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Let's assume one has looked at the occurence of a plant species at different altitude, different temperature and environment. Here are its data:

               Temperature    environment   altitude
    plant1        18.1           mud         812
    plant2        15.3          field        754
    plant3        17.4           mud         213
    plant4        15.2          forest       678
    plant5        16.6          field        1023
    etc...

This guy wants to know if the abondance of plants (number of plants) that one can find is dependent on the three variables. He could run a GLM with poisson distributed errors for the environment variable with these data:

Number of plants     environment
     311               forest
     102                mud
      71               field
     etc...

How could he do in order to evaluate the effect of continuous variables on the abondance of plants without having to cut the variable into chunks (Temperature: [10.1:13], [13.1:16], [16.1:19])? What type of model can incorporates continuous and categorial variables in order to makes sense of count data?

Would it make sense to run two Kolmogorov-Smirnov tests on Temperature and altitude to check if these variables are uniformly distributed and a test GLM, poisson distributed errors for environment? But then what happen if it tends to have more mud in high altitude? He would need one model with all variables.

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A Poisson GLM can incorporate both continuous and categorical variables (like any regression-type model). Why do you think it could not?

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  • $\begingroup$ So I don't quite understand how I could express my data in the model. The response variable should be a count of the number of plants observed in a each category, isn't it? So, we're obliged to express the explanatory variables into categories. Thanks for your help $\endgroup$ – Remi.b Dec 5 '13 at 15:35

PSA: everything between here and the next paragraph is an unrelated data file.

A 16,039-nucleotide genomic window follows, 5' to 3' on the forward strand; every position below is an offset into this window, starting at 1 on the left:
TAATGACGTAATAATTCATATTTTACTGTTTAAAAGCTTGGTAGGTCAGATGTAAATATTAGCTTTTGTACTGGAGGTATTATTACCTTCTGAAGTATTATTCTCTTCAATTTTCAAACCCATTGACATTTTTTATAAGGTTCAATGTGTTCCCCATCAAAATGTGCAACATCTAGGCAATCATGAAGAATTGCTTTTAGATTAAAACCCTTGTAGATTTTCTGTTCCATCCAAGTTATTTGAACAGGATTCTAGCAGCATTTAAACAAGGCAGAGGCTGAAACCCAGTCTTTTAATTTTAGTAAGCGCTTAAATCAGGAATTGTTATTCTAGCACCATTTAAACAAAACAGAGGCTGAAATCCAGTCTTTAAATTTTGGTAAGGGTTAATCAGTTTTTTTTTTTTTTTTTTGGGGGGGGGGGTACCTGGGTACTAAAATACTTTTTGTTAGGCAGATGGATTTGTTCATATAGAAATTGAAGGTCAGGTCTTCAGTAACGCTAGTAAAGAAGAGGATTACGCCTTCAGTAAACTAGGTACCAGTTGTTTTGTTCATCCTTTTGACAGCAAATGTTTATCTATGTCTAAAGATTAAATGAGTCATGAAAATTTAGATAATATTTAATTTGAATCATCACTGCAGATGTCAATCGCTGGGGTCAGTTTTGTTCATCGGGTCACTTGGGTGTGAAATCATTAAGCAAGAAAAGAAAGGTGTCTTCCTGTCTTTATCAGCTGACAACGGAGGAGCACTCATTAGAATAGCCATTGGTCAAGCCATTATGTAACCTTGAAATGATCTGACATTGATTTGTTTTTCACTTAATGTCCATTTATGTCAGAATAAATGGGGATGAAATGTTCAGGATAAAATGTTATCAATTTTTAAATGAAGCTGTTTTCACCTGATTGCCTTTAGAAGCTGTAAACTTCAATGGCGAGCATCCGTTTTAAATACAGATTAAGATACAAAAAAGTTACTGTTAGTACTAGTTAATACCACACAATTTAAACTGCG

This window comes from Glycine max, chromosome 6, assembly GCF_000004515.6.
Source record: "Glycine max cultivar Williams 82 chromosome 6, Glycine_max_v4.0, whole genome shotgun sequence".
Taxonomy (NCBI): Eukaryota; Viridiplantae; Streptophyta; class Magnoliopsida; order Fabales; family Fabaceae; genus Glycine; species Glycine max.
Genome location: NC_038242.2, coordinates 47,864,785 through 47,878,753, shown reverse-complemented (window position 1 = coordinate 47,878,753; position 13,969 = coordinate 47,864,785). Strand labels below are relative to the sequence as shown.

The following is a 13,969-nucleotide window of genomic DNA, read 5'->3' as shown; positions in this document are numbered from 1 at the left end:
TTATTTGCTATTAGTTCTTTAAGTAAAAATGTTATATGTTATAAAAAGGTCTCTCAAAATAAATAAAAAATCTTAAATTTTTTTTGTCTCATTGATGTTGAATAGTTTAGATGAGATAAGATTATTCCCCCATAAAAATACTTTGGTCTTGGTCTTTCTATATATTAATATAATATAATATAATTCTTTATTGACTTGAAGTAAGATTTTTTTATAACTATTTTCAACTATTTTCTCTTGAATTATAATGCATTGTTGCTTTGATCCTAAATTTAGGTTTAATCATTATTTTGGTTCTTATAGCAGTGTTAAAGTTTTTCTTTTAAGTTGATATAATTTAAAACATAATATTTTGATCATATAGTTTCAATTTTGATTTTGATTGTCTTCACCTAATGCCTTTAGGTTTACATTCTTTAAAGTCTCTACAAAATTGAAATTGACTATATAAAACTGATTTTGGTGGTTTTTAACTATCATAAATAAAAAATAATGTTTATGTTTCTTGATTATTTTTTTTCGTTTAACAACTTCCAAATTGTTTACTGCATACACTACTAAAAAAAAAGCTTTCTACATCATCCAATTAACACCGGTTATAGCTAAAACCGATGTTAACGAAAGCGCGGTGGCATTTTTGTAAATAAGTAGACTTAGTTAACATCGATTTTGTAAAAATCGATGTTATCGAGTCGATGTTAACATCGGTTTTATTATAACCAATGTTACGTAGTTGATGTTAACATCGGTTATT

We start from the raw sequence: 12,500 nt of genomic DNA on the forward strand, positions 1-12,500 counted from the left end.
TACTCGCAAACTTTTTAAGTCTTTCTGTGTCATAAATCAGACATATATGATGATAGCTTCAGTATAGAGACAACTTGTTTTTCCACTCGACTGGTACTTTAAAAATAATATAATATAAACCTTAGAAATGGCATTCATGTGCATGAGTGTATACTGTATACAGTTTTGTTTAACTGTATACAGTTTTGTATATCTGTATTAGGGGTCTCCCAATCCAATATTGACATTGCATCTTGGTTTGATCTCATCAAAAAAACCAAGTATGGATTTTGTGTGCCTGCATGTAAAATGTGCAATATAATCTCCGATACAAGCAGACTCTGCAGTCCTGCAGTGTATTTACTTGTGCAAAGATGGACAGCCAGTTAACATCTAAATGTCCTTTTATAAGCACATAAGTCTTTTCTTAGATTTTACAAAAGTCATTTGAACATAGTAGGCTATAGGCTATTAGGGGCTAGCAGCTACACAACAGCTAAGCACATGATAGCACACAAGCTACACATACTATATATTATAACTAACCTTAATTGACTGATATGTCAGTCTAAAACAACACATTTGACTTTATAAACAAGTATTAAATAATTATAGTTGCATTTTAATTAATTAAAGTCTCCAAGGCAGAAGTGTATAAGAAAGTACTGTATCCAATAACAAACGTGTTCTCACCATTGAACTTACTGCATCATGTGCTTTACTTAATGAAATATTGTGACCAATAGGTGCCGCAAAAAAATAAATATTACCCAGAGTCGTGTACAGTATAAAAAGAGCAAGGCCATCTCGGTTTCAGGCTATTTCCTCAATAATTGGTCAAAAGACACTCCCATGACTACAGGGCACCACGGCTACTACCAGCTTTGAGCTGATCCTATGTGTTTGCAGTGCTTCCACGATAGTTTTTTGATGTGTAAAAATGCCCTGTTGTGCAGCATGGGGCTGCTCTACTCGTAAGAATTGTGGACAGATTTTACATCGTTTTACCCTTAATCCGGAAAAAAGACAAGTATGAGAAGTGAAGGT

• $\begingroup$ No more so then with any other regression model. E.g. if the response was weight and explanatory was height, you would only observe weight at certain specific heights (the ones in the data set). That's how regression works. $\endgroup$ – Peter Flom - Reinstate Monica Dec 5 '13 at 15:39
  • $\begingroup$ Ok, so my response variable should be made of 0 and 1 only. presence-absence. Correct? $\endgroup$ – Remi.b Dec 5 '13 at 15:48
  • $\begingroup$ Now I am confused as to what data you have. Does each plant have a different altitude? If so, you probably want logistic regression. Or do many plants have the same altitude? Then it would be some form of count model. $\endgroup$ – Peter Flom - Reinstate Monica Dec 5 '13 at 15:51
  • $\begingroup$ Each plant has a different altitude (and different temperature). Many plants live in the same environment. $\endgroup$ – Remi.b Dec 5 '13 at 15:53

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